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Why Nigerians should be worried about Climate Change – Onuigbo

Hon. Sam Onuigbo 

National Assembly member, Hon. Sam Onuigbo trained in Finance, Accounting and Corporate Governance. He is a Fellow of the Institute of Chartered Secretaries and Administrators, London; Fellow, Nigerian Institute of Management – Chartered; Member, ASIS International, Virginia, USA and Patron, Nigerian Institute of Management, Umuahia Chapter. After over 17 years of unbroken and meritorious service with the US Embassy, Nigeria, during which he held the highly sensitive position of the Supervisory Fraud Prevention Specialist, he voluntarily resigned. He is a recipient of several Meritorious Honour Awards from the US Department of State; Professional and Vocational Service Awards from Rotary Club International; Award of Honour from the Forum of Commissioners of Finance of Nigeria; several Long Service Awards from the U.S. Department of State; Letters of Commendation from two former US Ambassadors to Nigeria. At the National level, Onuigbo was Special Adviser, Public Affairs, Office of the Speaker, House of Representatives, National Assembly, Abuja. At the state level, he was Commissioner, Ministry of Lands and Survey; former Commissioner for Finance. He is currently the member representing Ikwuano/Umuahia North/South Federal Constituency at the House of Representatives after becoming the first representative from the constituency to be re-elected. Since assuming office as a federal legislator, Sam Onuigbo has sponsored motions and bills that have impacted the lives of not only his constituents, but also Nigerians at large. In 2019, he was elected to the Board of Global Legislators for a Balanced Environment (GLOBE) International, as the Vice-President Africa (the first Nigerian to be so recognised). He is also the current President of GLOBE Nigeria, after serving as its Vice-President between 2016-2019.He is also the Chairman of Climate Parliament, Nigeria.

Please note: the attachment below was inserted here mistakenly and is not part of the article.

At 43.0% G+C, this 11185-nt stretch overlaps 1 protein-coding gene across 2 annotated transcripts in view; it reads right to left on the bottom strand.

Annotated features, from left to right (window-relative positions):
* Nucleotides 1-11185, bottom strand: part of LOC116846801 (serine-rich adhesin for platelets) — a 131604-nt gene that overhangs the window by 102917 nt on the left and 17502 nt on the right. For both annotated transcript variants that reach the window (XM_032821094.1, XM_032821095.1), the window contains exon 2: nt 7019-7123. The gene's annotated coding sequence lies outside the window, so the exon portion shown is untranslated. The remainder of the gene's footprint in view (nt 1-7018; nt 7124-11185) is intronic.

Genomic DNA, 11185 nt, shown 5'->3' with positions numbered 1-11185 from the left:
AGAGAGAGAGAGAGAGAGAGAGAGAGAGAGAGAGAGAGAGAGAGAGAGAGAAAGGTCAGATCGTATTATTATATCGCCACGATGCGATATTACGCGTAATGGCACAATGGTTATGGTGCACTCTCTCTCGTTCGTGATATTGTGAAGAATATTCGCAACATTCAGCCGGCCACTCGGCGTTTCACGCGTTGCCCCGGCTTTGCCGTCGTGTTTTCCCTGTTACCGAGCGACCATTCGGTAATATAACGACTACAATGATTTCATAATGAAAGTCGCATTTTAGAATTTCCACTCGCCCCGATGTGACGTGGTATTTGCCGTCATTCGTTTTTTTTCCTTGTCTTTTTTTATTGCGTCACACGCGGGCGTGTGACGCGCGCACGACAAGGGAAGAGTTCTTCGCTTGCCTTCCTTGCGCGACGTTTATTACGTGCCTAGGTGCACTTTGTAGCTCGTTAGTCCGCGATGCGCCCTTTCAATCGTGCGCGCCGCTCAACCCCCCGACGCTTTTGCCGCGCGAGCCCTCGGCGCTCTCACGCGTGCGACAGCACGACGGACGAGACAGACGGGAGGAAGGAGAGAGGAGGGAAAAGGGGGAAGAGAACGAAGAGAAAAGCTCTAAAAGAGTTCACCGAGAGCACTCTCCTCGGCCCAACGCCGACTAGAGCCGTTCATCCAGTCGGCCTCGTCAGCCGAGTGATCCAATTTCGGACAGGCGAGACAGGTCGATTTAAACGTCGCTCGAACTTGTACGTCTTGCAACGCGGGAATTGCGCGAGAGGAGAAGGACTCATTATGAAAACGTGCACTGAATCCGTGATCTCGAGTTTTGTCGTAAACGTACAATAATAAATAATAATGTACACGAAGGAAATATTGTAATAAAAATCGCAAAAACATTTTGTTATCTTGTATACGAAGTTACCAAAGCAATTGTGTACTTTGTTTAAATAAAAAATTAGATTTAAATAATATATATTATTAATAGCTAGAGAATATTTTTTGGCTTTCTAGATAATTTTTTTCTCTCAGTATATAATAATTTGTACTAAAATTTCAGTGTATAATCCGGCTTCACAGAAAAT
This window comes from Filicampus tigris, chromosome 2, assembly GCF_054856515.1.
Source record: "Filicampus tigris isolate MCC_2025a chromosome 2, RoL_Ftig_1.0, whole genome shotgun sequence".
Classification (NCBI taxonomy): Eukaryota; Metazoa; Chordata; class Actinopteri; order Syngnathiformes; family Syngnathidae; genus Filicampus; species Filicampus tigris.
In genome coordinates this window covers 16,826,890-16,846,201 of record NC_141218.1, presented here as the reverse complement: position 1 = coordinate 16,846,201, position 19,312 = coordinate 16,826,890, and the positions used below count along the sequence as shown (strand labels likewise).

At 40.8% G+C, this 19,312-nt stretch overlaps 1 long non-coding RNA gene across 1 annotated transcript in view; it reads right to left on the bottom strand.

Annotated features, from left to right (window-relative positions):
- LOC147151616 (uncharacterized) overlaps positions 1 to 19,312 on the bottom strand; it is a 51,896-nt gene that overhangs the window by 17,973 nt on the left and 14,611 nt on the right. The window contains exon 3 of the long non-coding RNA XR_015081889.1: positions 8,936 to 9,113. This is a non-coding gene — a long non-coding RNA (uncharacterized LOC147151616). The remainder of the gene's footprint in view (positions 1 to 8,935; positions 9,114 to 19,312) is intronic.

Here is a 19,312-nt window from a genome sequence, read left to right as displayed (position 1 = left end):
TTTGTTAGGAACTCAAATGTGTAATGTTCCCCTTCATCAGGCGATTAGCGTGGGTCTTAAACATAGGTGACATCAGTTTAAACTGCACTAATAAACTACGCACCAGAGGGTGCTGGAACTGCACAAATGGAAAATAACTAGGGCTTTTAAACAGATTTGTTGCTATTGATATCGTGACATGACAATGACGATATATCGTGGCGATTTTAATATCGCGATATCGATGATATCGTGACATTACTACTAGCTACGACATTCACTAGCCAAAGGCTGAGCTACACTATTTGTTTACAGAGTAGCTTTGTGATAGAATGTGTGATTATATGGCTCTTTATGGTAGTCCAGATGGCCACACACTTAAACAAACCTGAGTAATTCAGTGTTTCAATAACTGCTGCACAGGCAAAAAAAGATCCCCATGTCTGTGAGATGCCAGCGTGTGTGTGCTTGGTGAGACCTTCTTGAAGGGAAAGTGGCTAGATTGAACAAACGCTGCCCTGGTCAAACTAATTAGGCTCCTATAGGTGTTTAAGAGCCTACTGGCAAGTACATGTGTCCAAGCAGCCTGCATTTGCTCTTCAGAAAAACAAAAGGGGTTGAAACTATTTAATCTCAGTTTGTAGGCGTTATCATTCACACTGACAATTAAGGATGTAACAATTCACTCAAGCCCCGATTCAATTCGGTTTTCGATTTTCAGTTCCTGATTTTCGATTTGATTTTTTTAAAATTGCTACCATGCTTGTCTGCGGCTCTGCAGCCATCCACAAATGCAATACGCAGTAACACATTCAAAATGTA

The Federal lawmaker in an exclusive interview with Sunday Oyinloye, Publisher Green Savannah Diplomatic Cable speaks on Climate Change, security challenges in Nigeria and what he has done for his Federal Constituency

Excerpts:

You Chaired the House Committee on Climate Change in the 8th Assembly and have continued to be a huge advocate of the country and indeed the world paying attention to the impacts of Climate Change. Why should Nigerians be worried about Climate Change?